Pacific Island judges at Law School for intensive week of trainingUniversity of Hawaiʻi at Mānoa
Media Consultant, William S. Richardson School of Law
Fifteen Pacific Island judges will be in Honolulu during July 19-25 for a week of intensive training at the William S. Richardson School of Law as part of the Pacific Islands Legal Institute administered by the Ninth Circuit Pacific Islands Committee.
The committee is composed of federal judges of the Judicial Council of the Ninth Circuit, headquartered in San Francisco.
This specialized program – financed by the U.S. Department of the Interior – is designed to provide legal training to Pacific Island judges who do not have law degrees. In several Pacific jurisdictions prominent community members sit as judges, but they may not have legal backgrounds.
As part of the Institute, the judges will receive training in the rules of evidence taught by UH Mānoa Law Professor John Barkai, and they also will visit courtrooms in Hawai‘i. The Institute has been organized by the Ninth Circuit’s Pacific Islands Committee chaired by The Honorable Consuelo B. Marshall, who will also be in attendance.
“The judges coming to the institute are from Palau, American Samoa, the Federated States of Micronesia, and the Marshall Islands,” said Minara Mordecai, Director of Special Projects for Richardson Law School.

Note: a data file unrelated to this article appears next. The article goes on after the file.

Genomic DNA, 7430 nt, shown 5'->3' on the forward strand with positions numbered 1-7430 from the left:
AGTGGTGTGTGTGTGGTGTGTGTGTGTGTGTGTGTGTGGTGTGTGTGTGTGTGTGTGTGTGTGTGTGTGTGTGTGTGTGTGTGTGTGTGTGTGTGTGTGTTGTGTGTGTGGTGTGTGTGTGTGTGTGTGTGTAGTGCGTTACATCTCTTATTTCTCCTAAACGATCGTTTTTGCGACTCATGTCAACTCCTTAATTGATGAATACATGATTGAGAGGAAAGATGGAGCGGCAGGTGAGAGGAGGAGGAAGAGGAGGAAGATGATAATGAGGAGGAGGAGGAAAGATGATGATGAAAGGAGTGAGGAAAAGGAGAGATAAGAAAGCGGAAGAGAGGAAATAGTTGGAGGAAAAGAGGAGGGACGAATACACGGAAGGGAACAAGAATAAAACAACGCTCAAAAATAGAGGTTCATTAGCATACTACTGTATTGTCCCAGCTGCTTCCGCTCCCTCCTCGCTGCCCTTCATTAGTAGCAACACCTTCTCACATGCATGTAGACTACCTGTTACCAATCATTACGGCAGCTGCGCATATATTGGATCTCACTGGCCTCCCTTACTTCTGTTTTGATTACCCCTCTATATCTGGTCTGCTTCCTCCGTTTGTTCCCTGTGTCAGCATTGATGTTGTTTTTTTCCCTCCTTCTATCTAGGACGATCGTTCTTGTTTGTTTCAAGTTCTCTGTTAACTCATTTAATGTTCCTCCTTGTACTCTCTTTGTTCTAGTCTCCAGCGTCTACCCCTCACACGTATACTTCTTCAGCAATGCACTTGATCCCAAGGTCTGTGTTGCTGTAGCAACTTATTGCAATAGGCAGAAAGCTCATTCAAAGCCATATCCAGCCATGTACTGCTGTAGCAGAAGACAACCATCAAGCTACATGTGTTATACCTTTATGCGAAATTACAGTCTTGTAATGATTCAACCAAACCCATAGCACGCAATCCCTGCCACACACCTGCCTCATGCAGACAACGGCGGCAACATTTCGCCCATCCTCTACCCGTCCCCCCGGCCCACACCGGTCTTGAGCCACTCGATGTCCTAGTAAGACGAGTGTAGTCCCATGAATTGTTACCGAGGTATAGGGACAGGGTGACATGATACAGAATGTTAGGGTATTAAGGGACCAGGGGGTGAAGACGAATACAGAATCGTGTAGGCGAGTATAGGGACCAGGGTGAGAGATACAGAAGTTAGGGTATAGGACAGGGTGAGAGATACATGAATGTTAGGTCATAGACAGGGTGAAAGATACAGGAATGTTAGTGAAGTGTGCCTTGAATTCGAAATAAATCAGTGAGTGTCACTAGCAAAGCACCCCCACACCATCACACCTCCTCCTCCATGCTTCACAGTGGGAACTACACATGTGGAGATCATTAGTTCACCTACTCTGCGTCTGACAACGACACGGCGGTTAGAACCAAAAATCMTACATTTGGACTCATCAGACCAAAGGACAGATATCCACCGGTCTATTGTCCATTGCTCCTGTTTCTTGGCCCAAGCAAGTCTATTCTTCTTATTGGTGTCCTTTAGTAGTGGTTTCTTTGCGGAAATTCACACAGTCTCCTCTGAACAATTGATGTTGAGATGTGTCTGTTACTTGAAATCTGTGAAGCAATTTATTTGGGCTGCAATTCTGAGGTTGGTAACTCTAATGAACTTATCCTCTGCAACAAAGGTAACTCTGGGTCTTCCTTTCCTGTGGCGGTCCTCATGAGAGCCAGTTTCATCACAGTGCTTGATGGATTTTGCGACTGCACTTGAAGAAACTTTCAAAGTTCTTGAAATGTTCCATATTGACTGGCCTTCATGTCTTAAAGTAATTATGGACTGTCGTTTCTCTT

“The judges never had a chance to attend law school so this training is intended to assist them learn together, and strengthen the rule of law in the Pacific.”
The Ninth Circuit is responsible for providing judicial training to judges in the Pacific islands.
“This program is funded by the Department of the Interior specifically for judicial education for the courts of the American territories and former American territories,” said Sally Pym, Education Specialist for the Pacific Islands Judicial Program.
“The idea of the Institute is to replicate in an intensive way what a lawyer might get in training in the first year of law school,” said Pym. “It gives them the basics. Some of the judges have served on the bench for many years and some are new. One of them has just been judging three months.”
This is the first time Richardson Law School has partnered directly with the Ninth Circuit to offer training for Pacific Island judges, and the hope and expectation is to continue the partnership with additional training sessions in the future.